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Italy's top court orders €49 million to be seized from League party funds

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Italy's top court orders €49 million to be seized from League party funds
The League's current leader Matteo Salvini (L) and founder Umberto Bossi. Photo: Tiziana Fabi/AFP
11:42 CEST+02:00
Italian authorities should seize League funds "wherever they may be" until it has recouped some €49 million of public money received by the party's former leader and convicted fraudster, Italy's supreme court has ruled.

In a ruling on Tuesday, the Court of Cassation recommended a "blanket" seizure of funds from the hard-right party's bank accounts, deposits and other assets in connection with the fraud case against its founder Umberto Bossi, his son Renzo and ex-treasurer Francesco Belsito.

The three were convicted in July 2017 of embezzling hundreds of thousands of euros in public funds between 2008-10, and the party ordered to repay nearly €49 million in state financing that it had received during that period. 

Since then €1.5 million of the League's assets have been frozen, but the party succeeded in blocking an order by a lower court to confiscate the rest of the sum. That appeal was overturned by Italy's highest court, however, after investigators found scant money in the League's accounts and began to suspect that some of it may been shifted abroad to escape seizure.

READ ALSO: League leader lashes out over frozen bank accounts

The League, the junior partner in Italy's new coalition government, has long accused the courts of ruling against for political reasons. Matteo Salvini, the leader who replaced Bossi after the scandal broke in 2012 and now Italy's interior minister, called the supreme court's ruling a "political trial" and said his party didn't have €49 million to seize.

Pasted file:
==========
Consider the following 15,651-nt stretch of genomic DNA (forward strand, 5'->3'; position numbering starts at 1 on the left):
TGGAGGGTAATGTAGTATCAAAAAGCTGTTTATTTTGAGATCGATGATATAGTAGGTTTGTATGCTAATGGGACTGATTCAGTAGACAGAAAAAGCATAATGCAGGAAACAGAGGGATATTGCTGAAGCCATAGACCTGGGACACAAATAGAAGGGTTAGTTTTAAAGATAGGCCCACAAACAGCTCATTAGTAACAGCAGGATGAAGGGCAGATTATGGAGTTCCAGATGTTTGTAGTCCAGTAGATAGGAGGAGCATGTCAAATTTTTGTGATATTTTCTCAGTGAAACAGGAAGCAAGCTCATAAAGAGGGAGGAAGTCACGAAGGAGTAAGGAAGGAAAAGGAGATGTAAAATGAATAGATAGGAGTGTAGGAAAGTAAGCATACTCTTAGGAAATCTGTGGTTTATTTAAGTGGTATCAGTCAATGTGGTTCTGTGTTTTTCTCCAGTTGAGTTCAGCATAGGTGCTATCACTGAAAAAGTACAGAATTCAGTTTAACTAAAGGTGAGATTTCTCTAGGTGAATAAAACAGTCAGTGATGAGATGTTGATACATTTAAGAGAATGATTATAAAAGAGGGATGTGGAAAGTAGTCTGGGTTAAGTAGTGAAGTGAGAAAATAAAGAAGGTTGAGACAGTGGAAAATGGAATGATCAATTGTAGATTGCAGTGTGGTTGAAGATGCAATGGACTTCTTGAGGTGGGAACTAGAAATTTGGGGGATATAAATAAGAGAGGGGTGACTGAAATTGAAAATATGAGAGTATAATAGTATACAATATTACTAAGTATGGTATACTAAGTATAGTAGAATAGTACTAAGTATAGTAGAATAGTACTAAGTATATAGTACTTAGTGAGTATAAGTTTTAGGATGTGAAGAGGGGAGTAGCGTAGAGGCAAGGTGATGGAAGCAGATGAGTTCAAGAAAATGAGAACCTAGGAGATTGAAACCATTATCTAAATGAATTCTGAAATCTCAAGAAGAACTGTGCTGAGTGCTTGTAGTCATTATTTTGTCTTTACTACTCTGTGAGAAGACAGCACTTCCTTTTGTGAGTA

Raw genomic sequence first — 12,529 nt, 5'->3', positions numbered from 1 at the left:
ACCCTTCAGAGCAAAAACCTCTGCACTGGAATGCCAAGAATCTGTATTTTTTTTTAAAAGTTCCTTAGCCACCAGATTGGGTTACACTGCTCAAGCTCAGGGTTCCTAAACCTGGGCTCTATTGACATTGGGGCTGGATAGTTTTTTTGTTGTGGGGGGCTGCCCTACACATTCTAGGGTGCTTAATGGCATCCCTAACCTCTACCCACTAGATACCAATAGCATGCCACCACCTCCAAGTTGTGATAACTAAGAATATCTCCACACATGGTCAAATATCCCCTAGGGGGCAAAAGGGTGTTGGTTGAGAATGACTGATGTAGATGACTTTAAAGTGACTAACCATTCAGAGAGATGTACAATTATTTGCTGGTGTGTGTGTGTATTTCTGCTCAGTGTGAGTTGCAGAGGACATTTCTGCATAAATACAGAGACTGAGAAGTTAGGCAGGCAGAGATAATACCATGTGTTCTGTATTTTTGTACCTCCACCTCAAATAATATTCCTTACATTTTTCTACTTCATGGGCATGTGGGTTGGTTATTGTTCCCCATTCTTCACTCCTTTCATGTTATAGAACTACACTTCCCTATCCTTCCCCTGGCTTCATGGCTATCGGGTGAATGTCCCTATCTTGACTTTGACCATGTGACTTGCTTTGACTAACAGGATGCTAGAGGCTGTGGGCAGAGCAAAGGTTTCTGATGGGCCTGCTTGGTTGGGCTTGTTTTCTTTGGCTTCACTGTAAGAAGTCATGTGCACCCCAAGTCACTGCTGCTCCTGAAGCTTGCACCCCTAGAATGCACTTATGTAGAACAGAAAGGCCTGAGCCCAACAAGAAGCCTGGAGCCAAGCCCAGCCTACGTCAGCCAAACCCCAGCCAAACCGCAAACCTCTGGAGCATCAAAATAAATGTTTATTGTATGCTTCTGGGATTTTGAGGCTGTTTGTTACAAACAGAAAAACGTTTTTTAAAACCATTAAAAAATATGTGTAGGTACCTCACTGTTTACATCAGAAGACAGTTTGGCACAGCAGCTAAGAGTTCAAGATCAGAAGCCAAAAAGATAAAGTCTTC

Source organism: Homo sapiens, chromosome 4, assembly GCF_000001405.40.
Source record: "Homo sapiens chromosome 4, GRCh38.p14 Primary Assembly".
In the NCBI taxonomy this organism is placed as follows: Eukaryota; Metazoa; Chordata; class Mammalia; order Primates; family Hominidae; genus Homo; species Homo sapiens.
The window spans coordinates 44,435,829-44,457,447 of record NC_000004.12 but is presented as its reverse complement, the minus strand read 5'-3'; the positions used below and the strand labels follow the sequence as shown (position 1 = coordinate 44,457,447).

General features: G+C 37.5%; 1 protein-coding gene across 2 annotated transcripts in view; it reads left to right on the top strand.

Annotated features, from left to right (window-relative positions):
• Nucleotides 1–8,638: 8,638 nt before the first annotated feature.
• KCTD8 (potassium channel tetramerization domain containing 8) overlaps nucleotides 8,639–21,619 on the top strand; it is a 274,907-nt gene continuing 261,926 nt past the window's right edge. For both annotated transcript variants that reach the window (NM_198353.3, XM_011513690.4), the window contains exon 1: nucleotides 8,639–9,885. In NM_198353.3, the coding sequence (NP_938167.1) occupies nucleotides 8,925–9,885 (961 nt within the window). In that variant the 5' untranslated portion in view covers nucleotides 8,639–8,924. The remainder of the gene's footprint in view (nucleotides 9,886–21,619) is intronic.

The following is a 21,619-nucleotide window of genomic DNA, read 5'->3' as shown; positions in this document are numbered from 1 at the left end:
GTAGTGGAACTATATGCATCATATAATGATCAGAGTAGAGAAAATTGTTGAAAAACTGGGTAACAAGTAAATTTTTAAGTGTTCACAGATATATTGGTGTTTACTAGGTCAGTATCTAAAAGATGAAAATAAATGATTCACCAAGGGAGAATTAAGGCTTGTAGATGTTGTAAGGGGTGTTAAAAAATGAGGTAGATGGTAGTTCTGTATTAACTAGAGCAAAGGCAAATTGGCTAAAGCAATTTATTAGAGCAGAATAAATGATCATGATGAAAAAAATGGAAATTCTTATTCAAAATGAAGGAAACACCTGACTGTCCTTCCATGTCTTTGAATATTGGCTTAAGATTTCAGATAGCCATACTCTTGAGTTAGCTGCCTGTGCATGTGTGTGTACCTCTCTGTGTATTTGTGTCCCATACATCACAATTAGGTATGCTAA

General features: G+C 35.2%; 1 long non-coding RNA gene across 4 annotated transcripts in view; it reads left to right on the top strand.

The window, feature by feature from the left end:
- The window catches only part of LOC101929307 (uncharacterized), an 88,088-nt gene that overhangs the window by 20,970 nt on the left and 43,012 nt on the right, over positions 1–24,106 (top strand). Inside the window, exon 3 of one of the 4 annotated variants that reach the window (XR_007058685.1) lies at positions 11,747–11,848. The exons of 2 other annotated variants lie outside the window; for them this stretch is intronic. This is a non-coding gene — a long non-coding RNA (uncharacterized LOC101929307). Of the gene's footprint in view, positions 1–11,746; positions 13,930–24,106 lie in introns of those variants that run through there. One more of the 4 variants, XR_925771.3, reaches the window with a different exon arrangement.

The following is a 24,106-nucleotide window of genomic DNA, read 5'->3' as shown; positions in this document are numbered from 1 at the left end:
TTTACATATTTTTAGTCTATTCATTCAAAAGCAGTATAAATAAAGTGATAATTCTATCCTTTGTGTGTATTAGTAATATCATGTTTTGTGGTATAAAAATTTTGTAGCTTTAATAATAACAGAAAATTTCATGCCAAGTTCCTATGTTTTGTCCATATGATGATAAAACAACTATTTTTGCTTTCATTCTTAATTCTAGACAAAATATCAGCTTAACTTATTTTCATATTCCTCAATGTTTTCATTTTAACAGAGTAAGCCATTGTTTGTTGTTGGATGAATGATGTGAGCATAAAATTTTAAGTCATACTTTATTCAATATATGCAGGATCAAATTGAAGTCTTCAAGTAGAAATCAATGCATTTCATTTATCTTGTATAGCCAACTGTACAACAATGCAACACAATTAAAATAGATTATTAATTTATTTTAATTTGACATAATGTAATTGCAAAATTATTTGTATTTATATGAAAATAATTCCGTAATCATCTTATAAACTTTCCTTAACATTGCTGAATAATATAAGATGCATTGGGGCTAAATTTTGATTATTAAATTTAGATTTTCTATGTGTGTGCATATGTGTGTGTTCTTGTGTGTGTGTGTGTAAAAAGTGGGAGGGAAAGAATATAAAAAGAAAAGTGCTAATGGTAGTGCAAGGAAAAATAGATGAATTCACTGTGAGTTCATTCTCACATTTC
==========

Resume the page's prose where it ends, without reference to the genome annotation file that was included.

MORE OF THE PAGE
Umberto Bossi was sentenced to two years and three months in prison for using more than €200,000 in financing provided by the state to political parties to fund an extravagant lifestyle. Renzo Bossi was convicted of embezzling more than €140,000, including several thousands to pay traffic tickets and €77,000 to buy a diploma in Albania, and given a one and a half year sentence.

Belsito received the longest sentence of three years after being found guilty of defrauding the state of nearly half a million euros.

All three deny the charges and are in the process of appealing. If their convictions are overturned the funding would be returned to the League, but prosecutors argue that it is necessary to freeze the party's assets now as a precautionary measure.

Bossi, meanwhile, continues to represent the League in the Italian Senate.

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